“It is completely normal not to feel ‘okay’ during this time, and before you can identify ways to cope, you need to give yourself permission to access and normalize your thoughts and feelings,” Dr. Parrillo said. “Fear and stress aren't necessarily bad in and of themselves, especially when they motivate us to assess what is feeling threatening so as to make more informed and empowered decisions about how to respond. For example, taking inventory of what is within our control, as opposed to what's outside it, can allow us to then decide to direct our energy only to those things we have control over.”
     
  • Show yourself compassion. Be kind to yourself as you transition back to being at home. You may be readjusting to an old milieu, or you may find yourself dealing with new issues—in either case, experiencing pain, anger or distance is normal. Try to talk to yourself the way you would to a friend.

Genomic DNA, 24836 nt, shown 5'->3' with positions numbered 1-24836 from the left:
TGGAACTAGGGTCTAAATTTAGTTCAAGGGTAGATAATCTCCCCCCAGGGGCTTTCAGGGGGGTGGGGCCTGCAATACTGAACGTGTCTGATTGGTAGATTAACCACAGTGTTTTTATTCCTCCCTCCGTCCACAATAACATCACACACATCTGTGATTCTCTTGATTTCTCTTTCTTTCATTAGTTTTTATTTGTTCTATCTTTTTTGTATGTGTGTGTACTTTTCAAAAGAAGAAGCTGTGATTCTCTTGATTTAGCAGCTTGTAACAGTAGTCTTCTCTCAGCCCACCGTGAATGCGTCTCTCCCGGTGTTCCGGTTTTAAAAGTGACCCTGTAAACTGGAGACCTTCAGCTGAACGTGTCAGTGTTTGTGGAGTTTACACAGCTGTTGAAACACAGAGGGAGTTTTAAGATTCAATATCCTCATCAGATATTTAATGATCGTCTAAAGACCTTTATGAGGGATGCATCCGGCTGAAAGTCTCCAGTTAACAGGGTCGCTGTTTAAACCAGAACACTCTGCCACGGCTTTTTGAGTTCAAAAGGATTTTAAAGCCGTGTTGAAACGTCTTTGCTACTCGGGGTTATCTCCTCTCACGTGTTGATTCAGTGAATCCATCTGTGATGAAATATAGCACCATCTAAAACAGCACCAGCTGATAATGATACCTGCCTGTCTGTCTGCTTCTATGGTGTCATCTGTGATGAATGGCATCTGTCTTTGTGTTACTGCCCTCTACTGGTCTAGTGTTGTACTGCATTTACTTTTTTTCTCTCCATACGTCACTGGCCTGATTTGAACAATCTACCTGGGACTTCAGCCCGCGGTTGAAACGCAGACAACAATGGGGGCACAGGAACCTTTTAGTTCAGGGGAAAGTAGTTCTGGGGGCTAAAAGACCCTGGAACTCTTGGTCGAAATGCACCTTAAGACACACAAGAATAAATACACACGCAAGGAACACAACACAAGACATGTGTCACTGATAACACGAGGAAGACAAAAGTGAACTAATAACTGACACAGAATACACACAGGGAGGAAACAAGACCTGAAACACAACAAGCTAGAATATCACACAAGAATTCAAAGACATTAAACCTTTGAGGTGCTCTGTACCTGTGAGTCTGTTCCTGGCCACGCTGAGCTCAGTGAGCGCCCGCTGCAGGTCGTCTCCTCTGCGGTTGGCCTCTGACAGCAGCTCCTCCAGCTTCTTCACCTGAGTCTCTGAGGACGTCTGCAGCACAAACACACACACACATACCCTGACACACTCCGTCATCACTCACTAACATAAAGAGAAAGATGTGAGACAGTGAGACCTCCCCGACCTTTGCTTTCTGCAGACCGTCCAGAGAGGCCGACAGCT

• Be mindful of information overload. Staying informed is great. Oversaturating yourself with an endless flood of news—much of it beyond our individual control—may not be. “Awareness” may feel like a moral obligation, especially for a politically involved community like GW’s, but it’s not a useful goal in and of itself. It’s okay and even necessary to occasionally remove yourself from the information pipeline. Your efforts to build a better world are more effective when you’re not exhausted. Many people find mindfulness apps like Calm or Headspace useful in bringing focus away from uncontrollable hypotheticals and back to the present moment.
     
  • Establish boundaries with friends and loved ones. You cannot be everything to everyone, especially during the limited time afforded by a school break. Take time to reflect on what you can be and want to be for others, then kindly set boundaries around what you can and can’t do. That might mean physical boundaries (“I will need time to go for a run every day”) or conversational ones (“I will not be talking about vaccination with Uncle Fester”). Breaking patterns and setting healthy boundaries can be difficult, but with compassion and consistency you can establish them and feel more balanced.